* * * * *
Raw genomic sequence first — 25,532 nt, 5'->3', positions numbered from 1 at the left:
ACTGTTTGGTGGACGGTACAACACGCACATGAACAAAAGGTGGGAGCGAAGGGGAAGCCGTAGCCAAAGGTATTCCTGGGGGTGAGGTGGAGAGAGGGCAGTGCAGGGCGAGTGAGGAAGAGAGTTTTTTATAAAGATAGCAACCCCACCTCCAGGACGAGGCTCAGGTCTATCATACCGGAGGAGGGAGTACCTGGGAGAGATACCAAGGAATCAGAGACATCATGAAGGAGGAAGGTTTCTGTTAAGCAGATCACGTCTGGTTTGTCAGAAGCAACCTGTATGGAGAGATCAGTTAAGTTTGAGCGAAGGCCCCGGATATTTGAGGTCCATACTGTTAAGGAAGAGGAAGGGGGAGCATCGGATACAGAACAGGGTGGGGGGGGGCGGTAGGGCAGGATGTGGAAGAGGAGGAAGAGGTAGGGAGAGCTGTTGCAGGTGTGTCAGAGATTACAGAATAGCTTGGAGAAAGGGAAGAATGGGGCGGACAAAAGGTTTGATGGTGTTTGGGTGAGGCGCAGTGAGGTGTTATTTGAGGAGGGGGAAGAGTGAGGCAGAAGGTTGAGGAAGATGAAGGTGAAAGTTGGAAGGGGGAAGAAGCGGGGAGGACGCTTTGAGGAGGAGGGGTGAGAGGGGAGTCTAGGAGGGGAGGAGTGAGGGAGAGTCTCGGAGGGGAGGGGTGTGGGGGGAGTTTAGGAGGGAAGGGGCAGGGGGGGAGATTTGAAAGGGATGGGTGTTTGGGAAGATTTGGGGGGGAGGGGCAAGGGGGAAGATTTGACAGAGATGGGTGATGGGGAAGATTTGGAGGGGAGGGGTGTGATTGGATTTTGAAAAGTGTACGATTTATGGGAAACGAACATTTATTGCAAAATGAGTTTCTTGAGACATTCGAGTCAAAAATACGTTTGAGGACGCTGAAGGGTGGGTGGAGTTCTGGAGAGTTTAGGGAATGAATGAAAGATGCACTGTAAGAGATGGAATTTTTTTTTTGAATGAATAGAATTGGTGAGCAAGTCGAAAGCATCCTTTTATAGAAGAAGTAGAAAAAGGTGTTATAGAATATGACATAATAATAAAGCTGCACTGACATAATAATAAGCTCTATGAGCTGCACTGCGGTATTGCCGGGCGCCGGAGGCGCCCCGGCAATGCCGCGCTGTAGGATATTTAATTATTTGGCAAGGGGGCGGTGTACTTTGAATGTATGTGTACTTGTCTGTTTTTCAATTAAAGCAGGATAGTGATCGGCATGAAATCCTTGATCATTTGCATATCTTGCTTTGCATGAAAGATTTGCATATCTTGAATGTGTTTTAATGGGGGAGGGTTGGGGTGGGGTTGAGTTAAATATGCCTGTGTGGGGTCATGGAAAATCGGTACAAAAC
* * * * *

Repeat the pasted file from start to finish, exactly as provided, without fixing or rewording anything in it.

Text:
Raw genomic sequence first — 25,532 nt, 5'->3', positions numbered from 1 at the left:
ACTGTTTGGTGGACGGTACAACACGCACATGAACAAAAGGTGGGAGCGAAGGGGAAGCCGTAGCCAAAGGTATTCCTGGGGGTGAGGTGGAGAGAGGGCAGTGCAGGGCGAGTGAGGAAGAGAGTTTTTTATAAAGATAGCAACCCCACCTCCAGGACGAGGCTCAGGTCTATCATACCGGAGGAGGGAGTACCTGGGAGAGATACCAAGGAATCAGAGACATCATGAAGGAGGAAGGTTTCTGTTAAGCAGATCACGTCTGGTTTGTCAGAAGCAACCTGTATGGAGAGATCAGTTAAGTTTGAGCGAAGGCCCCGGATATTTGAGGTCCATACTGTTAAGGAAGAGGAAGGGGGAGCATCGGATACAGAACAGGGTGGGGGGGGGCGGTAGGGCAGGATGTGGAAGAGGAGGAAGAGGTAGGGAGAGCTGTTGCAGGTGTGTCAGAGATTACAGAATAGCTTGGAGAAAGGGAAGAATGGGGCGGACAAAAGGTTTGATGGTGTTTGGGTGAGGCGCAGTGAGGTGTTATTTGAGGAGGGGGAAGAGTGAGGCAGAAGGTTGAGGAAGATGAAGGTGAAAGTTGGAAGGGGGAAGAAGCGGGGAGGACGCTTTGAGGAGGAGGGGTGAGAGGGGAGTCTAGGAGGGGAGGAGTGAGGGAGAGTCTCGGAGGGGAGGGGTGTGGGGGGAGTTTAGGAGGGAAGGGGCAGGGGGGGAGATTTGAAAGGGATGGGTGTTTGGGAAGATTTGGGGGGGAGGGGCAAGGGGGAAGATTTGACAGAGATGGGTGATGGGGAAGATTTGGAGGGGAGGGGTGTGATTGGATTTTGAAAAGTGTACGATTTATGGGAAACGAACATTTATTGCAAAATGAGTTTCTTGAGACATTCGAGTCAAAAATACGTTTGAGGACGCTGAAGGGTGGGTGGAGTTCTGGAGAGTTTAGGGAATGAATGAAAGATGCACTGTAAGAGATGGAATTTTTTTTTTGAATGAATAGAATTGGTGAGCAAGTCGAAAGCATCCTTTTATAGAAGAAGTAGAAAAAGGTGTTATAGAATATGACATAATAATAAAGCTGCACTGACATAATAATAAGCTCTATGAGCTGCACTGCGGTATTGCCGGGCGCCGGAGGCGCCCCGGCAATGCCGCGCTGTAGGATATTTAATTATTTGGCAAGGGGGCGGTGTACTTTGAATGTATGTGTACTTGTCTGTTTTTCAATTAAAGCAGGATAGTGATCGGCATGAAATCCTTGATCATTTGCATATCTTGCTTTGCATGAAAGATTTGCATATCTTGAATGTGTTTTAATGGGGGAGGGTTGGGGTGGGGTTGAGTTAAATATGCCTGTGTGGGGTCATGGAAAATCGGTACAAAAC